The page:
• In the second season, the two-parter "Surprise" & "Innocence", Angel's soul is destroyed after sharing a tender moment with Buffy.
      • In the fifth season, Buffy's ill mother, Joyce, suddenly collapses in "I Was Made To Love You". The following episode, "The Body" confirms that she died from a brain aneurysm.
  • Castle: Each of its three full seasonsnote  has a major two-parter with a big guest star representing a federal agency right about this time. They were:
    • Season 2's "Tick, Tick, Tick..." & "Boom!", guest starring Dana Delaney, playing a specialist from the FBI.
    • Season 3's "Setup" & "Countdown", guest starring Adrian Pasdar, playing a member of the Department of Homeland Security.
    • Season 4's "Pandora" & "Linchpin", guest starring Jennifer Beals, playing a member of the CIA & Soviet operative.
  • CSI: Miami: Horatio Caine's trip to Brazil in "Rio" opens the 5th season with a game-changing blast.
  • Doctor Who: The two-parter "Bad Wolf"/"The Parting of the Ways" ends with the regeneration of the Ninth Doctor into the Tenth Doctor and Captain Jack Harkness being left behind on the space station for reasons the Doctor wouldn't explain until the Series 3 finale.
  • House: "Broken" opens the sixth season with House's stay in the mental hospital. It mentions that he will be seeing his doctor for outpatient therapy after being discharged. This is not referenced again until a couple of episodes before the finale.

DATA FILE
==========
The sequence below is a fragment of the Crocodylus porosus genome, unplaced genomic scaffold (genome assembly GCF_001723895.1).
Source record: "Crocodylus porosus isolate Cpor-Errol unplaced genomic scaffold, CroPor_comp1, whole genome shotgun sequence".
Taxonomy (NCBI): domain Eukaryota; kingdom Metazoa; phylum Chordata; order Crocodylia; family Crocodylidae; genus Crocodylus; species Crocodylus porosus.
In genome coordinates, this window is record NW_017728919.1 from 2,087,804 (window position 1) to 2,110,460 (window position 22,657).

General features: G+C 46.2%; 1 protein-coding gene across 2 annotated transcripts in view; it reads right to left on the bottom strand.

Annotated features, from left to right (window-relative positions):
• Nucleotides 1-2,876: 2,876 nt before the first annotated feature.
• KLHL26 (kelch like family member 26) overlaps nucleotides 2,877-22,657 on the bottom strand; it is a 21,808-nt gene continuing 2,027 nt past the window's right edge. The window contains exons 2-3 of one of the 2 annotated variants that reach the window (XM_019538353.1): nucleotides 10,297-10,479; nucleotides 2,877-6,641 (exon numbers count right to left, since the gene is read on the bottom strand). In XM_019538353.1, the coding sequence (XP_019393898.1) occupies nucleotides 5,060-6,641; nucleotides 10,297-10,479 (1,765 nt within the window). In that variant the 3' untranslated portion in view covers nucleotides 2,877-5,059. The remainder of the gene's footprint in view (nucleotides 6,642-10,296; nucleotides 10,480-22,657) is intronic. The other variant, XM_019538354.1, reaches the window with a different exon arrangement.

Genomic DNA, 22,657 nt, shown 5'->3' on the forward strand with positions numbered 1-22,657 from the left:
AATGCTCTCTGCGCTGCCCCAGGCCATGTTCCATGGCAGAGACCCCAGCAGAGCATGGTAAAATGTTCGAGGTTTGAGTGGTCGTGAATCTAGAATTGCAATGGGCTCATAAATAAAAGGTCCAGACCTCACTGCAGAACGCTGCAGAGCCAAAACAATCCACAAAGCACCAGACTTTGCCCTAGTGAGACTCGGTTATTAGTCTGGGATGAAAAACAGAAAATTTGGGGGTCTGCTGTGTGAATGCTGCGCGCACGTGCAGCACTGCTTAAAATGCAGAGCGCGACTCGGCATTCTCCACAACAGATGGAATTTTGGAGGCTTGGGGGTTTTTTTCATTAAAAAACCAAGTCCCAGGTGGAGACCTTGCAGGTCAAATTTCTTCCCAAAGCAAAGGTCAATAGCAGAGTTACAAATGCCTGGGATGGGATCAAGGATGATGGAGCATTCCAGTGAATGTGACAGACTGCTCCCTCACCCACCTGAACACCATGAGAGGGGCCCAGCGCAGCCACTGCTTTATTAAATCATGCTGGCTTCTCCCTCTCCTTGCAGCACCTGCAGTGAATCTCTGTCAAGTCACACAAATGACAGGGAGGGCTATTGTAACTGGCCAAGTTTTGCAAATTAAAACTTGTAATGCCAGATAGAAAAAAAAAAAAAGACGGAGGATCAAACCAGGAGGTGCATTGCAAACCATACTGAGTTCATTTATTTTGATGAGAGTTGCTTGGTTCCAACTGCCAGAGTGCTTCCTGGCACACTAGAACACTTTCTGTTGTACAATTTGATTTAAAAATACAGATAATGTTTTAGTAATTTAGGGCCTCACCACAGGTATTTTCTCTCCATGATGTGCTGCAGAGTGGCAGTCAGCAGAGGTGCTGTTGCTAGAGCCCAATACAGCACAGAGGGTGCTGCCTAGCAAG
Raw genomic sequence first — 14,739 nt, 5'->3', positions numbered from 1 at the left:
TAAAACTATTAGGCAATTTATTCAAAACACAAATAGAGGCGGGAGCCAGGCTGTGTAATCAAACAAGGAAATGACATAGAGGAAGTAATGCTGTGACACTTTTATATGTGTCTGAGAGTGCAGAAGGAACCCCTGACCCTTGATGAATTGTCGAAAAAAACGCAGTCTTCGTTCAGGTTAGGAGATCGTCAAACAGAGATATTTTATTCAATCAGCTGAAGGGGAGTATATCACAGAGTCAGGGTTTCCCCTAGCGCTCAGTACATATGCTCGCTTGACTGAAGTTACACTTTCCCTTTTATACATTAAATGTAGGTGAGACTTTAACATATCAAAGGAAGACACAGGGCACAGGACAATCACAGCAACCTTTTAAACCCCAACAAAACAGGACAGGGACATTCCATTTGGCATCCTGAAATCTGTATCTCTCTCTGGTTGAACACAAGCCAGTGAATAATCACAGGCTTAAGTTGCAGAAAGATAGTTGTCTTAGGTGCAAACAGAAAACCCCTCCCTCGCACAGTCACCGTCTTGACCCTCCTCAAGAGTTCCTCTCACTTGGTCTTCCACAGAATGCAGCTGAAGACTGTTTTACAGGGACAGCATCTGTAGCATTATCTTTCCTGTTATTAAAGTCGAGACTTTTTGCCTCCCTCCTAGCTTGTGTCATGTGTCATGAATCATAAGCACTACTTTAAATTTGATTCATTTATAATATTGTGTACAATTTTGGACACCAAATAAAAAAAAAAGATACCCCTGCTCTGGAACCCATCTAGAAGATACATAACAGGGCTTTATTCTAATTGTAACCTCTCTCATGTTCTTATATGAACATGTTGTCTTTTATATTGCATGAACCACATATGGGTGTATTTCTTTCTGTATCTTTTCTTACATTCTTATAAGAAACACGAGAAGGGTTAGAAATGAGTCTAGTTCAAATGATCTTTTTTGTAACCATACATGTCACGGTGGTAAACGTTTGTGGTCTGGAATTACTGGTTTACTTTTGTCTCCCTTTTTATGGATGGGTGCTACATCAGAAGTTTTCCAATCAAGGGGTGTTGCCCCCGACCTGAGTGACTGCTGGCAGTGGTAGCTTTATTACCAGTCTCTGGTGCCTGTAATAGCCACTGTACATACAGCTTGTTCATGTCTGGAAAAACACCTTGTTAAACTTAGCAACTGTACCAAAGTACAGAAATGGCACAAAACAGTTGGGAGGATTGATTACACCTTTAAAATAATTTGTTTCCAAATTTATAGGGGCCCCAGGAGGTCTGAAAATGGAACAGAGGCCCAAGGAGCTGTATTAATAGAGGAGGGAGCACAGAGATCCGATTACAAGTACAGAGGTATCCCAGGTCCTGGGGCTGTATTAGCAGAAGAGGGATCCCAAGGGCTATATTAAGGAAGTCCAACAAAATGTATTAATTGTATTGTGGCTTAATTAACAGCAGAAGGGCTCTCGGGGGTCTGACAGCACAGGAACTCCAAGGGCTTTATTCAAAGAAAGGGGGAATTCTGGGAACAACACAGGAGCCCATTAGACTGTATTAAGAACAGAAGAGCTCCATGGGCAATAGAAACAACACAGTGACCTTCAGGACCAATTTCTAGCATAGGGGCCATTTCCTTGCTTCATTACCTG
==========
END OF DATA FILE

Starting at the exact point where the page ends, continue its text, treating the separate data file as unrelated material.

• The House of Eliott: A three-season Period Drama with ten episodes per series and no finite plot, more similar to an American series than the typical British literary adaptation or original period miniseries, ended on a cliffhanger with one of the sisters threatening to walk out on the eponymous fashion house. However, The BBC then decided not to commission another series, so the series was left dangling.
  • Our Miss Brooks: The controversial fourth season began with the aptly named "Transition Show", in which Madison High School is torn down for a freeway, and Miss Brooks and Mr. Conklin find new work at Miss Nester's Private School.
  • Supernatural:
    • "In My Time of Dying" opens the second season with pretty much everything going wrong. Sam and Dean's father dies to save Dean's life and the Colt, which can be used to avenge their mother, disappears with him. This prompts Sam and Dean to gather what clues they have to finish what their father had been working on for over twenty years.
    • The 16th episode of any season is usually pretty dramatic, and often a season game-changer.
      • Season 1's "Shadow" has Meg being revealed as a villain and the brothers finally reuniting with John, albeit briefly.
      • Season 3's "No Rest for the Wicked" was the season finale due to the writers strike, and includes Dean being dragged into hell.
      • Season 4's "On the Head of a Pin" has the first big sign that Castiel is good, the revelation that Dean broke the first seal, and the revelation that Uriel is actively trying to help Lucifer rise; he is then killed.
      • Season 5's "Dark Side of the Moon" has Dean and Sam in Heaven, and the revelation that Castiel's plan to search for God really is fruitless.
      • Season 6's "...And Then There Were None" kills off no less than three recurring hunter characters.
  • Terriers: Its season finale is a textbook example that works as either a cliffhanger for the next season or a satisfying resolution to the series. (It turned out to be the latter when the show was not renewed.)